EV Charging Stations Beginning to Show Up More On Campus
Popular use of electric vehicles doesn't have the history of car sharing networks yet, but facility and transportation managers are increasingly seeing electric vehicles show up on their grounds. And with the appearance of the all-electric Nissan Leaf, or the hybrid system of the plug-in Chevrolet Volt, comes calls for EV charging stations on campus.
Early adopters are beginning to install charging stations to help meet demand, even if the experience sometimes has its problems.
John Marlow, fleet administration manager for Ohio State University, says the school is getting set to place three charging stations on campus. The time frame for installation was pushed back due to a problem with the original manufacturer an in-state vendor shut down before they delivered product to OSU.
"It's a young market right now, and everybody wants a piece of the pie," even if they don't know they can deliver on their promise, says Marlow.
After switching to a different manufacturer, the university will install the three stations, but no immediate plans exist to add to that number. "We've nothing in the works right now," Marlow says. "First we need to get feedback and determine demand."
Similarly, the University of Illinois at Champaign-Urbana has also added three stations, designating two for fleet vehicles and one for staff use. The latter station was added, Johnston notes, as part of a sustainability objective for the UI research park.
Aside from the aesthetics — the charging stations have been installed in locations on campus that are not highly visible — the other challenge to EV charging stations has been the cost and oversight.
"We've installed these where there is a campus unit willing and able to fund and maintain the charging stations," Johnston says. The university is considering using higher priced parking meters as the funding mechanism. Locations of future stations will be determined by the existing electric infrastructure in parking decks around campus.
Many organizations find that the oversight of the charging stations is best left to a vendor. Walgreens is one example. The company has begun installing EV charging stations at select retail locations. At present the company hosts 450 stations, with an aim to raise that number to 800 in the near future.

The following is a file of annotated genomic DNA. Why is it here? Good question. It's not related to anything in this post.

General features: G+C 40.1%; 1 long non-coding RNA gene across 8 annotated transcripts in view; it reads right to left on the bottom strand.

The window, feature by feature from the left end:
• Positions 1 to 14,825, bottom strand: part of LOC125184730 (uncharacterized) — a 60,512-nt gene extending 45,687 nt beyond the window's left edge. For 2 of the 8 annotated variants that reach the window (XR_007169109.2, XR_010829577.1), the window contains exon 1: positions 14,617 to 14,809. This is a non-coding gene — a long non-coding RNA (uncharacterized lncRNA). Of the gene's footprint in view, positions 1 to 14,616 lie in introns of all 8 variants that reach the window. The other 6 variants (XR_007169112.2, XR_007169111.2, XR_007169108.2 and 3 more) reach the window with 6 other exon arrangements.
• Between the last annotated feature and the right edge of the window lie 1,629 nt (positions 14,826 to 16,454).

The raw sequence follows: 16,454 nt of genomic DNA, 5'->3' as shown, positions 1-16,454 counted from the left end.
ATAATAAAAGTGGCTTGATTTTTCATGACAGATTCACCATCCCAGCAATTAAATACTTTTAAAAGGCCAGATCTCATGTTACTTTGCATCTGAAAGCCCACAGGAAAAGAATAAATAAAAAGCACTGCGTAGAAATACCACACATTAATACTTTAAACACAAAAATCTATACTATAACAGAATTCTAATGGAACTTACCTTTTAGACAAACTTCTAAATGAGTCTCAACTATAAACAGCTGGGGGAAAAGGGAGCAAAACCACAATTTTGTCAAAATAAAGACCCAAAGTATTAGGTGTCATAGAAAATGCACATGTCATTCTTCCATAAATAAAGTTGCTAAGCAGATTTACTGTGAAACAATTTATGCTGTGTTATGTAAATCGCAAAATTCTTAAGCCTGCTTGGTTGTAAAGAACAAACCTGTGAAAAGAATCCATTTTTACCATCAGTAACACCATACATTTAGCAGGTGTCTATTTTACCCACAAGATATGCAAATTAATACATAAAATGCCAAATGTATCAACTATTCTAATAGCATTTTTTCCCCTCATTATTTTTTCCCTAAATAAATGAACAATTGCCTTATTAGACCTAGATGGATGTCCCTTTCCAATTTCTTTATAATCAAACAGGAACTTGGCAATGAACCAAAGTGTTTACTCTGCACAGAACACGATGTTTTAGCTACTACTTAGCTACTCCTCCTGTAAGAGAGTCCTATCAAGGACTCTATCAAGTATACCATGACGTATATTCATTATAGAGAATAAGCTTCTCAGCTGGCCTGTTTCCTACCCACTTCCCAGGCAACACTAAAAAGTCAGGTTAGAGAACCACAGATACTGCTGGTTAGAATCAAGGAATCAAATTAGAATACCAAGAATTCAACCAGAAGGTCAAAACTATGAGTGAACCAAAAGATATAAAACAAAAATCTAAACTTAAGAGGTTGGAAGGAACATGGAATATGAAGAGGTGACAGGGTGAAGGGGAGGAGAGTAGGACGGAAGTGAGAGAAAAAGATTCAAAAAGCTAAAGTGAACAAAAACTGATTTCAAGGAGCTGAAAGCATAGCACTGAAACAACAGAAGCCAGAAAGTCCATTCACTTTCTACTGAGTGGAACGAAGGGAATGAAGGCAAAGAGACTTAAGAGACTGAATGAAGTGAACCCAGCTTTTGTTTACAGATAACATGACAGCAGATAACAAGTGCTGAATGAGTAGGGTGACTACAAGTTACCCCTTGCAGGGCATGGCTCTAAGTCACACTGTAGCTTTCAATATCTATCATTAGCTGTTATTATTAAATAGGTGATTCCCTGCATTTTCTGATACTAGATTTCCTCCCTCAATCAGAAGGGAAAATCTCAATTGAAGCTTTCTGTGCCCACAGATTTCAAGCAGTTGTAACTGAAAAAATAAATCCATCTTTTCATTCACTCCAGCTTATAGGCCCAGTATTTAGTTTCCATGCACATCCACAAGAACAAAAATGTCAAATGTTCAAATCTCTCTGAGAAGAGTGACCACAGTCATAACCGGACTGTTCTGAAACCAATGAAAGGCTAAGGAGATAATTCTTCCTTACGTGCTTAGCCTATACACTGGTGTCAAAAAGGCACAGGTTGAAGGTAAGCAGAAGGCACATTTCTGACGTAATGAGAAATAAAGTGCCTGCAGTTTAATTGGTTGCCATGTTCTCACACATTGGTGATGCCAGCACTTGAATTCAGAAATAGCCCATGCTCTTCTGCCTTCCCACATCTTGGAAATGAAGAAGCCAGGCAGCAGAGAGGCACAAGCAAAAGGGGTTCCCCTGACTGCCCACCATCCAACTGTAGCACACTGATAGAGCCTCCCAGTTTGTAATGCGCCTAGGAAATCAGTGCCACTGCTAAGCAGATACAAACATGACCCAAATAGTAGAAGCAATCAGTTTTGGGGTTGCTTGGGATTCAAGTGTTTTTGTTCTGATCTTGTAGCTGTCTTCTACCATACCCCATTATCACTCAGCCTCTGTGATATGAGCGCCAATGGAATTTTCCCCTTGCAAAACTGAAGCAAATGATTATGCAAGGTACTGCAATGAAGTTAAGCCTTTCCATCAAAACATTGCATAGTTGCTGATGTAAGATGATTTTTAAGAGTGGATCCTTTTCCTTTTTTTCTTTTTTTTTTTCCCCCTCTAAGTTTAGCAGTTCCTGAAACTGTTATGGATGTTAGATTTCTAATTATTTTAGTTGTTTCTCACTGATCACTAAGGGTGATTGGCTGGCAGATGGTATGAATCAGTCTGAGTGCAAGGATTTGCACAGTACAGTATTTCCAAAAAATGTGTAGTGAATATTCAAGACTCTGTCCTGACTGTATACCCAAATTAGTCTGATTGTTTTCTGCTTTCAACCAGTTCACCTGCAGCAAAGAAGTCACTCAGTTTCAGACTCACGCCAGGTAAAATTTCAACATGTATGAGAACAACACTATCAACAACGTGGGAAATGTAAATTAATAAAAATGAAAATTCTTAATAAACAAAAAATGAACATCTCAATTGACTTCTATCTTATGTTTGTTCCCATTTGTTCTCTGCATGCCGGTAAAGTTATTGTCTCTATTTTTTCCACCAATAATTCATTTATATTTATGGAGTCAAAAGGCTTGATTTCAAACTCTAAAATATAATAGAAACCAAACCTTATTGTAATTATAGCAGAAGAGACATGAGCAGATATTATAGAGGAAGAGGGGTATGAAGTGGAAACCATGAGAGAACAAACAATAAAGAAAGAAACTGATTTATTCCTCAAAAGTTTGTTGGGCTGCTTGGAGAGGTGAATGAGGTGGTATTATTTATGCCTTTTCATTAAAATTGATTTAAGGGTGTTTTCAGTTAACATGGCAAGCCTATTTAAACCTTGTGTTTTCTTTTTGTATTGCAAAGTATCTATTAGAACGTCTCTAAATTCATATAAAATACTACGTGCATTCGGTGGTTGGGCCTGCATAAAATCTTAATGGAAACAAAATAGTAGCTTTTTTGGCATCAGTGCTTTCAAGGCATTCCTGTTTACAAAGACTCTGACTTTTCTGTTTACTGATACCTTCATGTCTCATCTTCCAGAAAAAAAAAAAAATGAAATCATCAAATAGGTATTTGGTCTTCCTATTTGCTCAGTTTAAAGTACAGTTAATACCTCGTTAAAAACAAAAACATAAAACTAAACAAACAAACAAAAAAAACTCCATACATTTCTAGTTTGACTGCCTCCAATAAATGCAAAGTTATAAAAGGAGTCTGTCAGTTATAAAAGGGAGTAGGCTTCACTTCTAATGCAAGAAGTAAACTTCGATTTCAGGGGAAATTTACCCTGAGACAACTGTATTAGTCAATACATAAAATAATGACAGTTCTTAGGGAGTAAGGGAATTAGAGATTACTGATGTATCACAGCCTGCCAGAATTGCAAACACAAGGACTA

Because Walgreens often uses retail locations to be an aggregator of conveniences — think video rental kiosks, or propane tank services, all outside the drugstore itself — it has also turned to EV stations. "We host these locations and work with providers who will install, manage and maintain the stations," says Menno Enters, director of energy and sustainability for Walgreens.
Kimber similarly wants to meet demand for charging stations on Swedish Health's campus, but says there are limiting factors.
Kimber explains that infrastructure is the main limitation at the moment. Station installation is bedeviled at Swedish by computer access and the older parking structures on campus, which makes it cost-prohibitive to install EV chargers.
"There are several electric vehicles — owned by staff members — that are already on our campuses," Kimber says.
Her observation isn't an anomaly. Without question, use of plug-in vehicles is increasing, and facility managers will likely have to accommodate demand in the near future, even as some of the early-adopter issues have to be worked out.
Ohio State University's Marlow also adds one final caveat. "Make sure that you talk with building inspectors and local code officials," he says. "Find out what the requirements are beforehand."
He says OSU found out that a permit was needed for each charging station location, not just one blanket permit for the three stations they have planned.
"It's so new that not everybody knows or understands what's required before the installation," Marlow says. "Make sure that's something you verify, too."